Recently, the National Rifle Association (NRA) held its annual convention in Phoenix, and I chanced upon an interesting quote from a Remington employee who ran a booth at the gun expo there. Speaking about the NRA s view on President Obama, he said, We have our doubts and doubt is that makes this organization thrive.
Just three days later, NRA Board Member Ted Nugent published an editorial in the Waco Tribune that seemed to confirm this theory by elevating doubt (or fear, if you prefer) to a new level.
Water is essential to life ¦ A certain lunatic fringe is always conspiring to ban guns, something else we need to live, Nugent said, without offering any concrete examples of such proposals (or perhaps Mr. Nugent simply believes an assault weapon is as essential to human life as oxygen).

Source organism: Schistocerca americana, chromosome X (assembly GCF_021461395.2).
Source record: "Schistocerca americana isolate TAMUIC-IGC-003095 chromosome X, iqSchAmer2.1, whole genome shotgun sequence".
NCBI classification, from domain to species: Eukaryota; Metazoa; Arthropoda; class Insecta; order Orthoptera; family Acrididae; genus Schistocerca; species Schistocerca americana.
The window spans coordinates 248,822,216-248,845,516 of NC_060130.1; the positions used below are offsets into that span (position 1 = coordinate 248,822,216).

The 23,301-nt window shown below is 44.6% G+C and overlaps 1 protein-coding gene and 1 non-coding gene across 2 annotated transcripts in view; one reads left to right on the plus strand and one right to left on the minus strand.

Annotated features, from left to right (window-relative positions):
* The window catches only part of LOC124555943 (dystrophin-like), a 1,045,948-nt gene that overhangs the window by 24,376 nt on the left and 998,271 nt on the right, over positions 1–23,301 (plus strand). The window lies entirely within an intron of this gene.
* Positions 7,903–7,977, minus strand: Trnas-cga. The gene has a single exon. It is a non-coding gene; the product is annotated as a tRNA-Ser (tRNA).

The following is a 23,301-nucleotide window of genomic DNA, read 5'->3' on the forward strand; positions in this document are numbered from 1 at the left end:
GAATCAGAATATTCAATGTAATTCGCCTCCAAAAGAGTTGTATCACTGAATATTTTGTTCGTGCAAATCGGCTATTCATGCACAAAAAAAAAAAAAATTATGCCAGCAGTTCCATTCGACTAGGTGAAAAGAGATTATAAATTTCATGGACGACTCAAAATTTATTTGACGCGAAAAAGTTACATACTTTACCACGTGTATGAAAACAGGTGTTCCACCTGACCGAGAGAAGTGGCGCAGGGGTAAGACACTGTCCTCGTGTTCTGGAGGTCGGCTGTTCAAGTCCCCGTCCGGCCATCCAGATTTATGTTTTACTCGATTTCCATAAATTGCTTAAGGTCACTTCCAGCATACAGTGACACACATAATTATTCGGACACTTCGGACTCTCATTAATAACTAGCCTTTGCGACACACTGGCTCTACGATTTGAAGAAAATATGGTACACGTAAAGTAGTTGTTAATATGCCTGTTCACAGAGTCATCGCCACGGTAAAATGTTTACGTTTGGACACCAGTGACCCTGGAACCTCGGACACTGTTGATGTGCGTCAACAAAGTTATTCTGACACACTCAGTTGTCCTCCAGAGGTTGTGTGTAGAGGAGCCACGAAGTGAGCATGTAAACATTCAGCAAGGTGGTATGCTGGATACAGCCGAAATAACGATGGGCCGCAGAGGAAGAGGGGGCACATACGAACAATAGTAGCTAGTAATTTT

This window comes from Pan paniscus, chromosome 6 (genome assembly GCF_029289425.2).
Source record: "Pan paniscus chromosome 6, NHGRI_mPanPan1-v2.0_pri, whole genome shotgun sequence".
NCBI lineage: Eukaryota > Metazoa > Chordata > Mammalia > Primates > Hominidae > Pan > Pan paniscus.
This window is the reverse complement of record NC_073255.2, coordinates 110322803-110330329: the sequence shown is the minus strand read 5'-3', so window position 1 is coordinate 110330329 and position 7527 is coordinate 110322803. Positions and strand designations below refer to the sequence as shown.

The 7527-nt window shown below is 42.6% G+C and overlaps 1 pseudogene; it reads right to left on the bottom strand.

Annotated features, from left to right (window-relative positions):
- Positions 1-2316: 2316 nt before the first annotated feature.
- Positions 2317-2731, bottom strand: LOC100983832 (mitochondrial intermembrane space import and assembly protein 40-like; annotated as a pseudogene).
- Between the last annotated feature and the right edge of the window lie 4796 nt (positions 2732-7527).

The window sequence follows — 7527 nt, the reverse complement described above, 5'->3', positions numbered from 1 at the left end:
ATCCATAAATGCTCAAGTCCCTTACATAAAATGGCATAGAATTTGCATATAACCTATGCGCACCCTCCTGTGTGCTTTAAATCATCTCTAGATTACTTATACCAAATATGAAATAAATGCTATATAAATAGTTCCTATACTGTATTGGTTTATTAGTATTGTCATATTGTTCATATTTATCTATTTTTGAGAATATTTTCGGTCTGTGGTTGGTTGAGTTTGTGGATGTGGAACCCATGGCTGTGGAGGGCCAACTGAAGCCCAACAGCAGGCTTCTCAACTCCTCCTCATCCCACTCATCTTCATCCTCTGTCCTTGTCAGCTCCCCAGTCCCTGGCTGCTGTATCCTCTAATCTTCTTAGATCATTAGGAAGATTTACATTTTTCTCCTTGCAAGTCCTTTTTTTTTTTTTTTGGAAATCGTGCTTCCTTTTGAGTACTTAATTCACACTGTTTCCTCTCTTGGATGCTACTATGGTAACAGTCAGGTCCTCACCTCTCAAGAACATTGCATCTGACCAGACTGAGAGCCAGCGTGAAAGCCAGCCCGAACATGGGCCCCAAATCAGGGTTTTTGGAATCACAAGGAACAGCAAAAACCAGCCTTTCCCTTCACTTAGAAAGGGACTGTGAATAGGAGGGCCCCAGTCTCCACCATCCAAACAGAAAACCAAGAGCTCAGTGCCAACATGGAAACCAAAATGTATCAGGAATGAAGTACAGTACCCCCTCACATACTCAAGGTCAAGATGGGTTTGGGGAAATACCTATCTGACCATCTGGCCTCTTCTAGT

But Nugent wasn t done there… He then described the NRA s annual convention as a great celebration of good over evil, thereby condemning not only gun violence prevention organizations, but also the thousands of victims and survivors of gun violence across the country who actively advocate for tougher gun laws. That includes survivors of the Virginia Tech shootings and family members of the victims in that tragedy, 50 of whom recently wrote the Richmond Times to urge legislators to close the Gun Show Loophole, a proposal the NRA adamantly opposes.
Nugent s doubts also extended to our nation s law enforcement officers. All the evidence tells us that calling 9-1-1 is a joke, he states. We ll tell authorities to bring a dustpan and a mop to clean up the dead monster we just shot.
Peace and love will get you killed, Nugent concluded, not bothering to explain why the United States, with its weak gun laws, has higher rates of homicide than virtually every other industrialized democracy in the world.
Doubts? I have my own, particularly in regards to the mental health of the NRA s celebrity spokesmen.